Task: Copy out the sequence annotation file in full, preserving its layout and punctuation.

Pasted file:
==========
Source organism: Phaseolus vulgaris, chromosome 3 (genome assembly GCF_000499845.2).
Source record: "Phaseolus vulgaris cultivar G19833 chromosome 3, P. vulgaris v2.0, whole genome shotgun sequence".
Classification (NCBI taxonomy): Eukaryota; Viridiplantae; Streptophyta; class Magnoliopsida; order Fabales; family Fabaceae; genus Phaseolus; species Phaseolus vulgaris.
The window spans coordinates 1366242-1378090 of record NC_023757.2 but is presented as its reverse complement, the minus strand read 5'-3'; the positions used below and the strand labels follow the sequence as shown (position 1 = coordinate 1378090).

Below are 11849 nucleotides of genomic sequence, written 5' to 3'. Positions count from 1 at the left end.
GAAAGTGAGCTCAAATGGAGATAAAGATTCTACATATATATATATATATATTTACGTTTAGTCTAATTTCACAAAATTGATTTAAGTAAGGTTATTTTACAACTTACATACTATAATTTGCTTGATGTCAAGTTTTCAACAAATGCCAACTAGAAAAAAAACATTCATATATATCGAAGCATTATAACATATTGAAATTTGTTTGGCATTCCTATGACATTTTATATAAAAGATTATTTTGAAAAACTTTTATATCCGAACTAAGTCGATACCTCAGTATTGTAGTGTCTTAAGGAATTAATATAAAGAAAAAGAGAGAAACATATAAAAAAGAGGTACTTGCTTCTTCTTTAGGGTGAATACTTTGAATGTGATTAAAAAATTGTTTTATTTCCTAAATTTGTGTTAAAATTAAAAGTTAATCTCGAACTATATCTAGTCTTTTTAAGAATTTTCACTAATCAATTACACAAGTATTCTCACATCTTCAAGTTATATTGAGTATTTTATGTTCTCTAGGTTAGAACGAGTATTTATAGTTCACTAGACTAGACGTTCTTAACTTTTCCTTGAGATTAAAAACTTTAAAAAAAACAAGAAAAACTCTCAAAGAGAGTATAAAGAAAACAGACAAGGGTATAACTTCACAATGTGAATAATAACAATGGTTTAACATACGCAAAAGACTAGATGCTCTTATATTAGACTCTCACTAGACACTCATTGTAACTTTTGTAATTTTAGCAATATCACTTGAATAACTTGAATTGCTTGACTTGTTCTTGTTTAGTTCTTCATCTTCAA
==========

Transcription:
Source organism: Phaseolus vulgaris, chromosome 3 (genome assembly GCF_000499845.2).
Source record: "Phaseolus vulgaris cultivar G19833 chromosome 3, P. vulgaris v2.0, whole genome shotgun sequence".
Classification (NCBI taxonomy): Eukaryota; Viridiplantae; Streptophyta; class Magnoliopsida; order Fabales; family Fabaceae; genus Phaseolus; species Phaseolus vulgaris.
The window spans coordinates 1366242-1378090 of record NC_023757.2 but is presented as its reverse complement, the minus strand read 5'-3'; the positions used below and the strand labels follow the sequence as shown (position 1 = coordinate 1378090).

Below are 11849 nucleotides of genomic sequence, written 5' to 3'. Positions count from 1 at the left end.
GAAAGTGAGCTCAAATGGAGATAAAGATTCTACATATATATATATATATATTTACGTTTAGTCTAATTTCACAAAATTGATTTAAGTAAGGTTATTTTACAACTTACATACTATAATTTGCTTGATGTCAAGTTTTCAACAAATGCCAACTAGAAAAAAAACATTCATATATATCGAAGCATTATAACATATTGAAATTTGTTTGGCATTCCTATGACATTTTATATAAAAGATTATTTTGAAAAACTTTTATATCCGAACTAAGTCGATACCTCAGTATTGTAGTGTCTTAAGGAATTAATATAAAGAAAAAGAGAGAAACATATAAAAAAGAGGTACTTGCTTCTTCTTTAGGGTGAATACTTTGAATGTGATTAAAAAATTGTTTTATTTCCTAAATTTGTGTTAAAATTAAAAGTTAATCTCGAACTATATCTAGTCTTTTTAAGAATTTTCACTAATCAATTACACAAGTATTCTCACATCTTCAAGTTATATTGAGTATTTTATGTTCTCTAGGTTAGAACGAGTATTTATAGTTCACTAGACTAGACGTTCTTAACTTTTCCTTGAGATTAAAAACTTTAAAAAAAACAAGAAAAACTCTCAAAGAGAGTATAAAGAAAACAGACAAGGGTATAACTTCACAATGTGAATAATAACAATGGTTTAACATACGCAAAAGACTAGATGCTCTTATATTAGACTCTCACTAGACACTCATTGTAACTTTTGTAATTTTAGCAATATCACTTGAATAACTTGAATTGCTTGACTTGTTCTTGTTTAGTTCTTCATCTTCAA